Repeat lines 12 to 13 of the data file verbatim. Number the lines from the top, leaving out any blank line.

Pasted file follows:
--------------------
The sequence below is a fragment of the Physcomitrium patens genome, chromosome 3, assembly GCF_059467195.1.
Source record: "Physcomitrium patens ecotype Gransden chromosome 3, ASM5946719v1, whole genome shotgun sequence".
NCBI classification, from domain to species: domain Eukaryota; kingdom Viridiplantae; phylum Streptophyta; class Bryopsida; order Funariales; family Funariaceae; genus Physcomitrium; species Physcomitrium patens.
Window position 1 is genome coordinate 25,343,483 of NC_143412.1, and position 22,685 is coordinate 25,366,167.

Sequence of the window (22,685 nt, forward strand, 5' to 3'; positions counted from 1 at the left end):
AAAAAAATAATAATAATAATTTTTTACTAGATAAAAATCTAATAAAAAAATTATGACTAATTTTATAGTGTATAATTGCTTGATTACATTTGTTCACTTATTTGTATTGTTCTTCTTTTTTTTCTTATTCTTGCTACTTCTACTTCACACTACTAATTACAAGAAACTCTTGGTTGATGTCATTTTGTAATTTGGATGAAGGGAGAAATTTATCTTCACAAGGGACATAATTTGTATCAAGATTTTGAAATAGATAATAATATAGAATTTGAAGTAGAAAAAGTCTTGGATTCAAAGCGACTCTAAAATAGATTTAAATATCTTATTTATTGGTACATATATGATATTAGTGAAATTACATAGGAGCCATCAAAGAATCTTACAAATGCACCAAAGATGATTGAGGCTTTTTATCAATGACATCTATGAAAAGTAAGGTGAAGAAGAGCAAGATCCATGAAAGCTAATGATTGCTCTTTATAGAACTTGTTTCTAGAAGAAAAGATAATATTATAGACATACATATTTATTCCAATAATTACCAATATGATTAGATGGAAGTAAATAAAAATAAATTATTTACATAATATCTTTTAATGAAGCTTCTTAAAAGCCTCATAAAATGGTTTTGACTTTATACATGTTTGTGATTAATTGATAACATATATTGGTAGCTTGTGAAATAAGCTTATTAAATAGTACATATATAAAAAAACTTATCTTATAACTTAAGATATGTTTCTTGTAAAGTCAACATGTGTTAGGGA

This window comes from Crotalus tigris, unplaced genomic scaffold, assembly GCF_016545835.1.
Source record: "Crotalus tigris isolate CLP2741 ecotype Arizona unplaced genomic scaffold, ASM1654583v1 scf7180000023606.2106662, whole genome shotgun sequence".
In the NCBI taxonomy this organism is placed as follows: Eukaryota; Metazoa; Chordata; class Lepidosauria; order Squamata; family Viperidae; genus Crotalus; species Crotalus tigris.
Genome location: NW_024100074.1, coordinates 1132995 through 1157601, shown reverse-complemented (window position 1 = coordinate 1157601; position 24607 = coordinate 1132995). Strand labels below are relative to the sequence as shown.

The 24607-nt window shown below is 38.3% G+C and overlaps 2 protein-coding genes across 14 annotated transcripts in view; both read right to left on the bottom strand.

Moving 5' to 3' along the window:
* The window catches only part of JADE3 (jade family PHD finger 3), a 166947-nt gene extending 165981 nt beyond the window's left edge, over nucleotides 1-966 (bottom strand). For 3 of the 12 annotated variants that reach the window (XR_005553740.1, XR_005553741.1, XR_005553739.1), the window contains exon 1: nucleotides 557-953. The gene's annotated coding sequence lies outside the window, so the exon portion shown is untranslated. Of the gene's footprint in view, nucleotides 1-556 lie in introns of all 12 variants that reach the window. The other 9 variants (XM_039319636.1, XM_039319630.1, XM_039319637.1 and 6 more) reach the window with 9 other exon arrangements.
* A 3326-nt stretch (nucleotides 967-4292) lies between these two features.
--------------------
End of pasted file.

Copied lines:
Moving 5' to 3' along the window:
* The window catches only part of JADE3 (jade family PHD finger 3), a 166947-nt gene extending 165981 nt beyond the window's left edge, over nucleotides 1-966 (bottom strand). For 3 of the 12 annotated variants that reach the window (XR_005553740.1, XR_005553741.1, XR_005553739.1), the window contains exon 1: nucleotides 557-953. The gene's annotated coding sequence lies outside the window, so the exon portion shown is untranslated. Of the gene's footprint in view, nucleotides 1-556 lie in introns of all 12 variants that reach the window. The other 9 variants (XM_039319636.1, XM_039319630.1, XM_039319637.1 and 6 more) reach the window with 9 other exon arrangements.